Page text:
The heart of Maya culture was in Hurricane Dean’s path on Monday — dozens of historical sites including the stunning seaside ruins of Tulum and a temple where oppressed Mayas said they found divine inspiration for a 19th-century uprising.
Government anthropologists said they were preparing 13 archaeological sites for the storm, shooing away tourists, pruning trees and removing signs and vegetation that strong winds could turn into damaging projectiles.
Also vulnerable is the 2.5 million-acre Sian Kaan nature reserve, which includes remnants of a canal network used by oceangoing Mayan traders 1,200 years ago.
The army sent 3,900 troops to Quintana Roo state, which includes the coastal resorts of the Riviera Maya. Hundreds of tourists were evacuated. Many at the southern tip of Mexico’s coast were being taken to the farming town of Felipe Carrillo Puerto, where dozens of buses were lined up to handle evacuees.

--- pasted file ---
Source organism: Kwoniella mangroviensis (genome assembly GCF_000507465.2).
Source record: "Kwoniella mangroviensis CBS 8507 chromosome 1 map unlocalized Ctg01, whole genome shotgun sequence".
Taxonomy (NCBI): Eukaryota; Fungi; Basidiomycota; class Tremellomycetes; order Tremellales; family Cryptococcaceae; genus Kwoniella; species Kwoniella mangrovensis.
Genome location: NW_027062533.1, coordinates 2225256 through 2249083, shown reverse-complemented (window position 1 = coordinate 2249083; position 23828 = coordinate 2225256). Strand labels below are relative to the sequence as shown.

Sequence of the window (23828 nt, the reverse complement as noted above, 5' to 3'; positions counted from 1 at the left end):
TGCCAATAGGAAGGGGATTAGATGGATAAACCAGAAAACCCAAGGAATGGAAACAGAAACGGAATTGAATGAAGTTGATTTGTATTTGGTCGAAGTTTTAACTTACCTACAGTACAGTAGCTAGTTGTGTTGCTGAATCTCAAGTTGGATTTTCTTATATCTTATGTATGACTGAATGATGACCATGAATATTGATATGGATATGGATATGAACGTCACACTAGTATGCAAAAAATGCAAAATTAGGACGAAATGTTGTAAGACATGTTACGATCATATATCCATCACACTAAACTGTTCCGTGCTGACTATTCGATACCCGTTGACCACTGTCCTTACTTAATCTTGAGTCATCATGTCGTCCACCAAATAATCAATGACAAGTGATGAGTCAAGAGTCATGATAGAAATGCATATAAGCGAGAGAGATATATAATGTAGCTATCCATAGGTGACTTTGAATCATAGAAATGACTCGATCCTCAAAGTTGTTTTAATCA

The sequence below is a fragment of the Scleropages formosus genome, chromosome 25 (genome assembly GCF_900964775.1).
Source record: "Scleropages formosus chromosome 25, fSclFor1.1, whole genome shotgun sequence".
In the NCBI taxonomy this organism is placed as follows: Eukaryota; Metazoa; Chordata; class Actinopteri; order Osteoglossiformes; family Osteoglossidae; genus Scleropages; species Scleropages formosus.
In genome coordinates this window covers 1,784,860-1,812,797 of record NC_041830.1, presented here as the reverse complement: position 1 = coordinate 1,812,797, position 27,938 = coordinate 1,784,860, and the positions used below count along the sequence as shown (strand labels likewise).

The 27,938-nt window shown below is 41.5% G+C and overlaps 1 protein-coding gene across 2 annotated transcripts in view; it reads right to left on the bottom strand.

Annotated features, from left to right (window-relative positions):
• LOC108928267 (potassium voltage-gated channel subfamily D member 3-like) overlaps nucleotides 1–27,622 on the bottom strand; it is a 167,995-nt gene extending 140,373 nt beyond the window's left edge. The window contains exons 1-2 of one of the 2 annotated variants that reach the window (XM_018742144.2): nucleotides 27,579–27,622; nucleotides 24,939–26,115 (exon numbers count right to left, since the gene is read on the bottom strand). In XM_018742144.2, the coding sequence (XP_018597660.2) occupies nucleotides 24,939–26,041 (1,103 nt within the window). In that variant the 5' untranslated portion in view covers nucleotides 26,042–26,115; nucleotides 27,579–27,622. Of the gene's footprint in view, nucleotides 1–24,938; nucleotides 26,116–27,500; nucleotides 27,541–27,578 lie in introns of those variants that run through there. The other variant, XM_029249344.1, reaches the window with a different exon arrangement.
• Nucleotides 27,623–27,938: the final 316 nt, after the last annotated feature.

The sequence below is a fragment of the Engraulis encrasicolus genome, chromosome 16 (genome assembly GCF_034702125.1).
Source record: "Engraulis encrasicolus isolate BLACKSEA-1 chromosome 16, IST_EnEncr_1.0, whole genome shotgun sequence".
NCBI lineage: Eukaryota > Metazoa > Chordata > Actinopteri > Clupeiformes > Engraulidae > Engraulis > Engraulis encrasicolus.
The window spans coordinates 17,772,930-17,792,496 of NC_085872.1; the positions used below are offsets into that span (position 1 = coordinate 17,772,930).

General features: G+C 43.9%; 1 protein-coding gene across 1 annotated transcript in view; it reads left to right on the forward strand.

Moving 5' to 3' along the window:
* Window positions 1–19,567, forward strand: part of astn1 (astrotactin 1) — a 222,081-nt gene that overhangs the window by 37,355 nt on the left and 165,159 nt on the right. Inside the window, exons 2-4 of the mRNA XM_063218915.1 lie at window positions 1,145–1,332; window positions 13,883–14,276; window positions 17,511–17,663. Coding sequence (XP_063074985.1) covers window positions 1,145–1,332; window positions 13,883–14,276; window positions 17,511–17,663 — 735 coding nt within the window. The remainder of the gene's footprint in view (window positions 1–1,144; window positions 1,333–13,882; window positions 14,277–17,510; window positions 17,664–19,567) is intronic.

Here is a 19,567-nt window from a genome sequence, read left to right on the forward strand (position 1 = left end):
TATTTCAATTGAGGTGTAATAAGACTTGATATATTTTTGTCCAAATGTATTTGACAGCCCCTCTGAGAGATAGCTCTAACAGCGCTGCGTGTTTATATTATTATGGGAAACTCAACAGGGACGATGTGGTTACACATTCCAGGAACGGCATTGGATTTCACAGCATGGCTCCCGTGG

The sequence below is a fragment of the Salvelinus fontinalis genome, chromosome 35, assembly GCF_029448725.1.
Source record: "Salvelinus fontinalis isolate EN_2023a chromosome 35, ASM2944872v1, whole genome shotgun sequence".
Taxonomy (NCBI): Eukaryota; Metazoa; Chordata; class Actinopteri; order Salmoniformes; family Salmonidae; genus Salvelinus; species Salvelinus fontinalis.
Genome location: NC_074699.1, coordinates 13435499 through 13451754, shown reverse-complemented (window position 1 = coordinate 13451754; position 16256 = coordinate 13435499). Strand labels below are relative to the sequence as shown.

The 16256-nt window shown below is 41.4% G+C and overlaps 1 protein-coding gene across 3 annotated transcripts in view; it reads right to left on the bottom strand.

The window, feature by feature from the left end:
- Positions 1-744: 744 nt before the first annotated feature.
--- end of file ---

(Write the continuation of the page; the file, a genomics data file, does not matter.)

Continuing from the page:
Felipe Carrillo Puerto is home to the Temple of the Talking Cross, where Mayan rebels kept a cross that they believe spoke to them, encouraging an uprising against colonizers in the 1850s.
The Maya held the city for 51 years until Mexican government troops retook it in 1901.
Perched at the top of a 39-foot rocky cliff, the 800-year-old main temple at Tulum will probably escape the brunt of the waves. And these structures, built with solid rock, have withstood many tropical storms over the centuries.
Still, the storm surge could easily enter through a break in the cliff and flood other structures, covering fragments of hand-painted murals with sea water, said Carlos Esperon, the assistant head of the National Anthropological Institute in Quintana Roo.